So why are chronic pain and mental health problems so highly linked? The answer is complex; it’s not only that chronic pain causes mental health problems, but mental health problems can also make chronic pain worse. There may also be some underlying third factors that can lead to both.
Chronic pain can lead to mental health problems in apparent ways. It’s very stressful to live with chronic pain. Not only are you in physical pain all the time, but you may also experience secondary effects in your life, such as:
- Reduced productivity or ability to work, which can lead to lower wages (or even unemployment)
- Sleep disturbances and fatigue
- Impacts on relationships which can lead to social isolation and loneliness
- Difficulties with daily living skills like bathing, shopping, and cooking
All of this can lead to high levels of stress and can understandably worsen mental health. For example, loneliness is one of the most significant risk factors for depression. Experiencing chronically high levels of stress hormones like cortisol can significantly affect both your physical and mental well-being. It can disrupt sleep patterns, exacerbate anxiety, and lead to a heightened state of alertness that makes relaxation and recovery difficult. This constant state of stress and pain can create a vicious cycle where mental health issues worsen the experience of pain, which in turn further deteriorates mental health. Recognizing and addressing these interconnected factors is crucial in managing the overall impact of chronic pain.
Research shows the impact of chronic pain on functioning, not the severity of the pain itself, is most highly associated with depression and other mental health conditions. In other words, people with chronic pain can maintain their mental health as long as they’re able to continue doing the things they usually do.
The relationship between chronic pain and mental health is bidirectional, which means it isn’t only that chronic pain leads to poor mental health because of the reasons we’ve talked about – poor mental health can also affect pain perception.
For example, people with depression are more likely to rate their pain higher than people without depression. Depression can also cause unexplained physical symptoms such as headaches and stomachaches. All of this can make the experience of chronic pain more intense.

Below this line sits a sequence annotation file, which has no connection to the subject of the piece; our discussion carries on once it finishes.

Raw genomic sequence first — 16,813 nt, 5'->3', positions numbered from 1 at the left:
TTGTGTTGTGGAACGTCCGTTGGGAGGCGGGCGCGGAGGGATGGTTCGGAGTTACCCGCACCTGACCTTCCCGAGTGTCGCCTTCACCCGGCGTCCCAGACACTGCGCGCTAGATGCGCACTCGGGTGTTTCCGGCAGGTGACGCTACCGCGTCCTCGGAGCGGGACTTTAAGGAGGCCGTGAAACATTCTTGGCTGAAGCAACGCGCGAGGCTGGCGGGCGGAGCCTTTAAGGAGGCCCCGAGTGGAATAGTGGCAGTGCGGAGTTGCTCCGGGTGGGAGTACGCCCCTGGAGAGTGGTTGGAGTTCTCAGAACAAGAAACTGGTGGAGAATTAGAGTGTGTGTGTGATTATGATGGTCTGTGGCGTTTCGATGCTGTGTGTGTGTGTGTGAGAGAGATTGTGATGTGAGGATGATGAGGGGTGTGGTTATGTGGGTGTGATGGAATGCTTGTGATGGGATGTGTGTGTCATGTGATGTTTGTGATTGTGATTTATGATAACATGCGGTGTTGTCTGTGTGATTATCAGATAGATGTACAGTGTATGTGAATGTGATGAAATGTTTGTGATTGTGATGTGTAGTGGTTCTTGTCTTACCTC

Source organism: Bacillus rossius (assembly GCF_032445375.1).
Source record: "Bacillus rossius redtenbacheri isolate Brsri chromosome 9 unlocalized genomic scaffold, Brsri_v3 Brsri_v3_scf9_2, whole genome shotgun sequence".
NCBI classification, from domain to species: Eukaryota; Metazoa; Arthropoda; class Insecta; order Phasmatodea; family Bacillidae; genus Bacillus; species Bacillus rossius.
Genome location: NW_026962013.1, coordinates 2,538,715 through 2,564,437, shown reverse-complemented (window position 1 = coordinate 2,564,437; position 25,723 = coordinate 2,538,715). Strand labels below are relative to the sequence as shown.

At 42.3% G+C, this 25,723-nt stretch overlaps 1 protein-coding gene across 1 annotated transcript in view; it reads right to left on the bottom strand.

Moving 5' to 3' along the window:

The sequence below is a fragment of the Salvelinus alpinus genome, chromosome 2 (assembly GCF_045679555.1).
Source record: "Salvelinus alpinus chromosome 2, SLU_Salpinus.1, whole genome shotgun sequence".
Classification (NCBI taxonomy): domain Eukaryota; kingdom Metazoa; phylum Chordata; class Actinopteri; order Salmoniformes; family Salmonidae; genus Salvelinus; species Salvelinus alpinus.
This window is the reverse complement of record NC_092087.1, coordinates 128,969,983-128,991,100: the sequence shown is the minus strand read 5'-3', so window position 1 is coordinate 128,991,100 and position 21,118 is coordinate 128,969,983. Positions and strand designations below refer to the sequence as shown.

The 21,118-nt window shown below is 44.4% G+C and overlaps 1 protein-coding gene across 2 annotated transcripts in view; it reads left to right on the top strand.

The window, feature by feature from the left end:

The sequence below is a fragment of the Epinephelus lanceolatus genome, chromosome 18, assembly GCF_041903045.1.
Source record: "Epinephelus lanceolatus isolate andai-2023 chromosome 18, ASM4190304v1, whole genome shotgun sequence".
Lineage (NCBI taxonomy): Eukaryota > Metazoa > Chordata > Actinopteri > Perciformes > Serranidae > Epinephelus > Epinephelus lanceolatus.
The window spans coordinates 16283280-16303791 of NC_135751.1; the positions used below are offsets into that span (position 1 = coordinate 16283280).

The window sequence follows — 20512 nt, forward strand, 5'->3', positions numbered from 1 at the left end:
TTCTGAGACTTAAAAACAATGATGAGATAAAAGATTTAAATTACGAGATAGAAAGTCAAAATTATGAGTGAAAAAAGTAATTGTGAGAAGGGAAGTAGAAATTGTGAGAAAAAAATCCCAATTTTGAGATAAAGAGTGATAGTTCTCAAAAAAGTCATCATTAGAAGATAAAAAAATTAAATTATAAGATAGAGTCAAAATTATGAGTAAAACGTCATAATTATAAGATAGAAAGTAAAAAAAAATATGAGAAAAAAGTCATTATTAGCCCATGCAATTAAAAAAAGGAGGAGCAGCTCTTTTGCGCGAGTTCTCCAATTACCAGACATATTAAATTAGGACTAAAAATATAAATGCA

People with pre-existing mental health conditions are also more likely to develop other illnesses that cause chronic pain. One study found people with pre-existing mental illness were more likely to develop fibromyalgia after developing mental illness.
In addition, the same regions of the brain that feel pain are also responsible for processing stress and emotions. Functional imaging studies show chronic pain and mental illness have the same neural mechanisms.
This all means the relationship between mental illness and chronic pain can quickly become a vicious cycle that’s hard to break. Living with pain can worsen your mental health and make you feel more depressed and anxious. But feeling depressed and anxious can cause chronic pain to feel worse – and so on.
To break out of this cycle, it’s essential to make lifestyle changes that address both mental illness and chronic pain and the underlying causes behind both.
Strategies for managing the psychological effects of chronic pain
Thankfully, there are effective strategies that can help you cope with chronic pain and its related mental health struggles. There may be no cure for the underlying health condition leading to your chronic pain. Still, by addressing underlying mental health concerns, you can improve your overall well-being and functioning – and may even be able to reduce your pain.
Therapy for chronic pain